Other remarkable things on Schloßstraße is the now defunct but trendy “Bierpinsel” tower which is rumored to soon house a restaurant or bar again. It reminded me of the Nakagin Capsule complex in Tokyo which I blogged about in the past.

Bierpinsel Tower in Steglitz has been spray-painted by an artist not long ago. It stands empty as far as I could tell but is rumored to soon house a restaurant or bar.

Let me know your thoughts and in the meantime, greetings from Berlin!


Sonic branding for fashion

AS I am researching this topic to include in my lecture next week, I want to share some interesting things I have found out with you, my dear readers.

Sonic branding – it is the stuff our windows PCs are made of when we start it up, what makes (some of) us love McDonald’s or know that a 20th Century Fox movie is starting. Yes, these are all familiar sounds, forever engraved in our minds and representative of the brands they are attributed to.

But how does it work for fashion? Fashion rarely makes use of repetitive jingles, perhaps because fashion is built on the concept of always presenting something new, something fresh, something yet unthought of. However, fashion DOES use music to its full advantage! Think of the famous Levi’s commercial which my dear friend John Altman arranged the music for.

“Levi’s Engineered Jeans were promoted in 2002 in “Odyssey”, a TV commercial that has come to be known as a classic. A young man (played by French actor Nicolas Duvauchelle) opens a door, steps back and emotionally prepares himself for the odyssey. And then he runs. Through the door, through the wall of the next room, and the room after. As he continues to burst through one empty room after another he is joined by another runner, a woman (played by Antoinette Sugier). Finally they stop, breathless. They catch a glance at each other, preparing for the next stage of the journey. It’s through the exterior brick wall, out into the forest, up the trees and into the sky. The text: “Levi’s Engineered Jeans. Freedom to move.”.” (Levi’s ‘Odyssey’ was the first major project delivered by special effects production company Framestore CFC since its inception at the end of 2001.)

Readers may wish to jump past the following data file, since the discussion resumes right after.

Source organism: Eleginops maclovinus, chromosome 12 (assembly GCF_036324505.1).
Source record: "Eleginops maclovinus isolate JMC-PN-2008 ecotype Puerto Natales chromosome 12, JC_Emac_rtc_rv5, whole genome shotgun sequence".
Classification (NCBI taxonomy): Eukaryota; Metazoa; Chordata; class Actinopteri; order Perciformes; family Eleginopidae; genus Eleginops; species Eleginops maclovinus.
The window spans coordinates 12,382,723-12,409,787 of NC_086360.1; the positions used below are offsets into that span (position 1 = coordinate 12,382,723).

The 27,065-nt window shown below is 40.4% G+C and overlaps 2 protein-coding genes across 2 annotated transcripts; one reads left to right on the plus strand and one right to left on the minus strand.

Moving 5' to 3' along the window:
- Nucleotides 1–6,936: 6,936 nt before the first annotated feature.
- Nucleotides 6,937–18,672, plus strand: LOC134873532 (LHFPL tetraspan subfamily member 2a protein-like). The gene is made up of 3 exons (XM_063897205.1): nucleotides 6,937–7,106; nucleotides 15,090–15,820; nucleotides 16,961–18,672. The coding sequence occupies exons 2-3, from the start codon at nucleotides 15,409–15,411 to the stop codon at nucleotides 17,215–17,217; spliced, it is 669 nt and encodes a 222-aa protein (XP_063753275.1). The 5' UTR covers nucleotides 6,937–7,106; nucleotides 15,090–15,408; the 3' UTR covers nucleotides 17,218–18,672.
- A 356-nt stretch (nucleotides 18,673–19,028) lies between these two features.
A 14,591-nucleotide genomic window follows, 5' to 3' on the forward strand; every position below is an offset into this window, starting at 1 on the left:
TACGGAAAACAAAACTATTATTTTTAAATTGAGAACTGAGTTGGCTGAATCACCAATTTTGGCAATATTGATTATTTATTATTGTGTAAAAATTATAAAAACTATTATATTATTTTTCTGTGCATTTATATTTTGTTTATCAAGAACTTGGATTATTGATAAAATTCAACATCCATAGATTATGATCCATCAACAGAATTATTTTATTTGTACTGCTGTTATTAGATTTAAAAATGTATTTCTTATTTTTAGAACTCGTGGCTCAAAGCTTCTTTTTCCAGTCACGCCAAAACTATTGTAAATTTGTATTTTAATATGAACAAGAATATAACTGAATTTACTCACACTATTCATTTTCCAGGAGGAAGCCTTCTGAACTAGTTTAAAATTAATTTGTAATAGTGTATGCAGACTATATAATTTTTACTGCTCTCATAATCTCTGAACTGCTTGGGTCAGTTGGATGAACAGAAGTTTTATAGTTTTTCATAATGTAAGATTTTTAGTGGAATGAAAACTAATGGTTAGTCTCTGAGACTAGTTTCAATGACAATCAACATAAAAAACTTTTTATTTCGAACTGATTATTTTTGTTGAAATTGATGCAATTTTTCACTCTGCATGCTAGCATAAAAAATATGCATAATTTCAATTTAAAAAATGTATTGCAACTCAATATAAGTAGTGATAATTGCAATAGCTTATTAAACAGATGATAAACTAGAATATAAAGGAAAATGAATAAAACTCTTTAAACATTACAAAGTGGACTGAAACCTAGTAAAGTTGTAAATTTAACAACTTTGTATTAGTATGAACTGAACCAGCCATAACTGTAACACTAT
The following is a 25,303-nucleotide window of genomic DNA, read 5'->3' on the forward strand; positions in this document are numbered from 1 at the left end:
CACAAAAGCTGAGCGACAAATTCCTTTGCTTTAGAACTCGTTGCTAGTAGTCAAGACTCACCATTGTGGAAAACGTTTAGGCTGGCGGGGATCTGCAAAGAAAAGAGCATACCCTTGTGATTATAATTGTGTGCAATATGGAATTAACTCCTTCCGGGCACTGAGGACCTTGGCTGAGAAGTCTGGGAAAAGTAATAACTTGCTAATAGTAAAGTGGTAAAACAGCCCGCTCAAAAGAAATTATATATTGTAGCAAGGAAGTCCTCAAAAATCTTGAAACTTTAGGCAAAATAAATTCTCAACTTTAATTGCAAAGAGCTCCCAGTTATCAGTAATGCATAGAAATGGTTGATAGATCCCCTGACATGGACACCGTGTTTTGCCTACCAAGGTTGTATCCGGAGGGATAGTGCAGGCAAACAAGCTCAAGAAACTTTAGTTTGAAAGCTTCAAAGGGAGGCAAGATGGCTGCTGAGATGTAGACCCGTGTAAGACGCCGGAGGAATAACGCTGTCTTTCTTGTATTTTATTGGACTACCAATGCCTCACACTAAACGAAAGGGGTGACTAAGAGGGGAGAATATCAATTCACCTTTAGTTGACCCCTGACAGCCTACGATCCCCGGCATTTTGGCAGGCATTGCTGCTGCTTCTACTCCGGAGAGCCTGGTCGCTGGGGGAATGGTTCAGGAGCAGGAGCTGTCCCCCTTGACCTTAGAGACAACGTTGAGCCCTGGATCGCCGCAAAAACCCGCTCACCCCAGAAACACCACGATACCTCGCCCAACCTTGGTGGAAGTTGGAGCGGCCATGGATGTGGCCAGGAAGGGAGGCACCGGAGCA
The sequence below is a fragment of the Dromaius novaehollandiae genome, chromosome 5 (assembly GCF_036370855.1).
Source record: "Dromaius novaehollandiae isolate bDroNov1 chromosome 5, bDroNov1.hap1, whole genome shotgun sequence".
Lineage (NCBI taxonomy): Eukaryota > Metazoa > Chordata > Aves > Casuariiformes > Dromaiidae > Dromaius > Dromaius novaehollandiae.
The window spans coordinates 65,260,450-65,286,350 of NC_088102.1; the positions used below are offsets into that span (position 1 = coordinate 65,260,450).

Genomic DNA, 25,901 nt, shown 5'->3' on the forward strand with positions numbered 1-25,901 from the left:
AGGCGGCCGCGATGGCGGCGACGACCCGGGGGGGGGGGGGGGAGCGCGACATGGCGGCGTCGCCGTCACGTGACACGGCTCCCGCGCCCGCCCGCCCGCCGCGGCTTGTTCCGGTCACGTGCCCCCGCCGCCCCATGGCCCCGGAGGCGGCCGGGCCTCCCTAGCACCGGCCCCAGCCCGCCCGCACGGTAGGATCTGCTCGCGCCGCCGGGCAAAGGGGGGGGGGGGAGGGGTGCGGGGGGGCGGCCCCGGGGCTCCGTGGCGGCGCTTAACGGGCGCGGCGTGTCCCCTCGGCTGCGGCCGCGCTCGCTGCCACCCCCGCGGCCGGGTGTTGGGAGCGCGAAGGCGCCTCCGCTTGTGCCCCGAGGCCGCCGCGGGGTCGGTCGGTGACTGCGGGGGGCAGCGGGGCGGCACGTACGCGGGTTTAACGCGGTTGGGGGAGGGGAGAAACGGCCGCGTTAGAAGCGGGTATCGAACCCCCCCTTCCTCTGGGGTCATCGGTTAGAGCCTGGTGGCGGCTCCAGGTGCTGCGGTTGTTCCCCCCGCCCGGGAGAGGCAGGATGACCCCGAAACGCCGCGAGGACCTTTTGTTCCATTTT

The beautiful music was produced by Jeff Wayne and arranged by John Altman. The music is Handel’s ‘Sarabande’ from the Suite in D minor for solo harpsichord. John Altman employed a late-classical chamber orchestra — 22 strings, flute, clarinet, bassoon, three French horns and timpani.